“I think every kid coming into riding, and every parent supporting them, should be given the opportunity to have a look at the research and the science behind these helmets,” says Ottawa-based Steven Brougham, whose 19-year-old daughter Isabella Brougham has been a passionate rider for years, has ridden at the Royal, and is coached by BoT-sponsored rider Alex Grayton.
Photo: Alexander Grayton wearing his Back on Track EQ3 w/MIPS helmet
Brougham continues: “You only need one episode to set your child back, and it’s a costly sport to begin with. For the most part, your kid is only riding for a short time, so you hate to lose a season to concussion.”
He would know; Isabella suffered two (possibly three) concussions over the years, including one in competition. “Alex and I both agreed that every kid should have one of these helmets. Plus, they look good. People need to get beyond what looks fancy and think about safety. These helmets look great and the cost is very reasonable.”
Those sentiments are echoed by Ian Hayne, whose work as a pilot for STARS air ambulance in Saskatoon makes him keenly aware of the potentially debilitating results of concussion. “I probably respond to two or three horse-riding accidents a year,” he says.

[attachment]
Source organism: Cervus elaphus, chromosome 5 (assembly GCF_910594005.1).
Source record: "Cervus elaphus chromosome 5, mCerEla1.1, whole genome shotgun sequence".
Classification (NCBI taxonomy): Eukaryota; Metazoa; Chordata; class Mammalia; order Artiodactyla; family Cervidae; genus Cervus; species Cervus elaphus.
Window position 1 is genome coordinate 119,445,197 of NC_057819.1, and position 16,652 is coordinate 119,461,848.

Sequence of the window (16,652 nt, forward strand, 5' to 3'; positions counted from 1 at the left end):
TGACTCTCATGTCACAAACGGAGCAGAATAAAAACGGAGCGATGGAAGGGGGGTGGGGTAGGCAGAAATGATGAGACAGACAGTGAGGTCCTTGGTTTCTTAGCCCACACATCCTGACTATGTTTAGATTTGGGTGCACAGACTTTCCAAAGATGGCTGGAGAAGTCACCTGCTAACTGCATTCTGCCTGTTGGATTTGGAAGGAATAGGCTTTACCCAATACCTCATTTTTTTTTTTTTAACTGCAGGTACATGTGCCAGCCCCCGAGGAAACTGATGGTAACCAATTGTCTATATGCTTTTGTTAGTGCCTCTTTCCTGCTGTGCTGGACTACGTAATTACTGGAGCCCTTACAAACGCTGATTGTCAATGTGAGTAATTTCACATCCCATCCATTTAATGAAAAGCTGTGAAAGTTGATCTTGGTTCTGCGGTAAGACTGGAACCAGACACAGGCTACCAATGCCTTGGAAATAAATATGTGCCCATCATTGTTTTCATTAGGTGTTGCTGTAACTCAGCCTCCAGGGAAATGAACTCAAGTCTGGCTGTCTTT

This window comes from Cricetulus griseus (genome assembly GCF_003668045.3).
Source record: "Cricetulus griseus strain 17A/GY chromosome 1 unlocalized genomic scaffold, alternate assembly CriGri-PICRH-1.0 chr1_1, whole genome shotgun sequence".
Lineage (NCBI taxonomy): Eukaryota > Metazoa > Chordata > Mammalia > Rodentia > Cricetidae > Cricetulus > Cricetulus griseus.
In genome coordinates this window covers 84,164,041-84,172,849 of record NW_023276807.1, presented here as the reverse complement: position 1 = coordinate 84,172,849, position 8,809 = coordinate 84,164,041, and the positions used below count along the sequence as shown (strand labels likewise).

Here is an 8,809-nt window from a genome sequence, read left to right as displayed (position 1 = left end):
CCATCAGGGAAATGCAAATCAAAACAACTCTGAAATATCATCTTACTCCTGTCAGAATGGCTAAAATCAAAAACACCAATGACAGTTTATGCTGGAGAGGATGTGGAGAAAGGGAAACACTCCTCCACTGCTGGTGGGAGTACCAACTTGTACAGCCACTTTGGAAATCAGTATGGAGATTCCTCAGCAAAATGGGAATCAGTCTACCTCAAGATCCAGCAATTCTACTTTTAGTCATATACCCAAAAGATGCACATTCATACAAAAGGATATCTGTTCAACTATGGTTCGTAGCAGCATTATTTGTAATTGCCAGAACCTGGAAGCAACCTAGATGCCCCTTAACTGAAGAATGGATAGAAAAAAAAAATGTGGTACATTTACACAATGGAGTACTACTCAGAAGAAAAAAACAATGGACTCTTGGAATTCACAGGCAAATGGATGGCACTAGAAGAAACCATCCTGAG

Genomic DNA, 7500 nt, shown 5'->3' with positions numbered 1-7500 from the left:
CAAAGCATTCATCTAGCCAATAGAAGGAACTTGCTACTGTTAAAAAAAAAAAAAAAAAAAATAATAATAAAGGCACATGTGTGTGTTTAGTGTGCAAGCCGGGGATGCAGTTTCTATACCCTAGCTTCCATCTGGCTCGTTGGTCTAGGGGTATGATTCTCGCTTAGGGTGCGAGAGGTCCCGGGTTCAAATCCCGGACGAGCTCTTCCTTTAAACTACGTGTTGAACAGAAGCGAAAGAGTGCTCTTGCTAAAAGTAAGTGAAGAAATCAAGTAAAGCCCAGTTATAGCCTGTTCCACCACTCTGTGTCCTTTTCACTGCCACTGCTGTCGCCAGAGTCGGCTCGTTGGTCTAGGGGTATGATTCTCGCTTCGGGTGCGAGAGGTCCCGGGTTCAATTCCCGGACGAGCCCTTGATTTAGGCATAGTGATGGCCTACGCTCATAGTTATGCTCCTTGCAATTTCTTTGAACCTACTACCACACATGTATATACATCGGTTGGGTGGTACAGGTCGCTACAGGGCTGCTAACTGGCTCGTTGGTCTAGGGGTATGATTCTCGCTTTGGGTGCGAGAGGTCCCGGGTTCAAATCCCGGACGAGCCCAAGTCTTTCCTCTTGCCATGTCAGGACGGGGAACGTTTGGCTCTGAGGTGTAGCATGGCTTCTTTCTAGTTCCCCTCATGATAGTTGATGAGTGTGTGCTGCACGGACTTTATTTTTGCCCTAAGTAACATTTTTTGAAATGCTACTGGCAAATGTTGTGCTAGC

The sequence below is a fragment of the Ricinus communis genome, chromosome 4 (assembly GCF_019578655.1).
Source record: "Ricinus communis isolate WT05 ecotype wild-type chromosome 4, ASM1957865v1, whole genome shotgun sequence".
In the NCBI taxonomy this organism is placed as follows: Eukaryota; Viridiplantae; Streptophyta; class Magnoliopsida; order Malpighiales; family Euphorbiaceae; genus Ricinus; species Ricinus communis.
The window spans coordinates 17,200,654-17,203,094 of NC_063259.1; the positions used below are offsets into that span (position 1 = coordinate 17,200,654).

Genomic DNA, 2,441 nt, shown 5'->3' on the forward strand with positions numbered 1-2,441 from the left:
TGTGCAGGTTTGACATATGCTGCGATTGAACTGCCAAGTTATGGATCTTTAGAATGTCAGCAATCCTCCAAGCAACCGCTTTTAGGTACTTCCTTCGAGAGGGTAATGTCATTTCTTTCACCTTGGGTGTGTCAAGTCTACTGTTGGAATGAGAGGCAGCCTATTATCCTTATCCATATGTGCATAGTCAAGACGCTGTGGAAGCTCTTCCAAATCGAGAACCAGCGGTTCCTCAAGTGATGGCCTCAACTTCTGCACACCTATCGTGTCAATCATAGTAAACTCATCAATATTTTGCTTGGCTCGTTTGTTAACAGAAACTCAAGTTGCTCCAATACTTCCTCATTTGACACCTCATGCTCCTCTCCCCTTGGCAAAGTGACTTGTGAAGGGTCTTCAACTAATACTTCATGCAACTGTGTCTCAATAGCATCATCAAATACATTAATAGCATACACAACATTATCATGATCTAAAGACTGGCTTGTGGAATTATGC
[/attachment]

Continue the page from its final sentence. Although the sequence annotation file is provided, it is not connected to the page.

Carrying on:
That, coupled with the fact that Hayne’s daughter Abby suffered a concussion following a fall during one of her riding lessons when she was nine (she is now 13) put him on the hunt for best-in-class head protection.
“Abby was not wearing a helmet with MIPS technology at that time,” Hayne says. “I immediately called my physician coworkers for advice on how best to handle her symptoms. She was off from riding probably for two or three months after that.
“That’s when I started investigating which helmets had the best safety rating. I stumbled upon an article done by a consumer report that ranked two Back on Track helmets with MIPS technology at the very top of the list. The brain is the most important part of the body to protect. After careful consideration to all the variables and choices, it was an easy decision to equip Abby with a BOT EQ3 helmet.”
Even though an in-person version of the Royal has been postponed until 2021, Back on Track customers can access Royal Winter Fair -like deals by coming to our online celebration hosted at our site (https://BoTcanada.com/). It runs concurrently with the virtual version of the Royal.
BOT is celebrating 98 years of the Royal Winter Fair with the following PROMOTIONS:
→ 15% off all BoT YOUR HEALTH products
→ 40% of all BoT EQ3 HELMETS, with MIPS technology (available online or in-store at participating retailers)
→ 20% of all MATT HARNACKE products, a BoT exclusive (online only)
→ 20% off all BoT DOG products, excludes items already on sale
“This is probably the first year in my life that I have not attended the Royal Agricultural Winter Fair in some capacity,” Millar says. “It has been a part of my family and being Canadian, the very first time you are successful at any show on a pony, the goal becomes making it to the Royal.
“I’ve had great success there and great challenges there, just like any other show. The successes are so sweet… and challenges very humiliating in front of all that talent in a tiny indoor venue,” she laughs. “But from a competitor’s perspective, next year when the Royal returns, we will all be hungrier than ever.”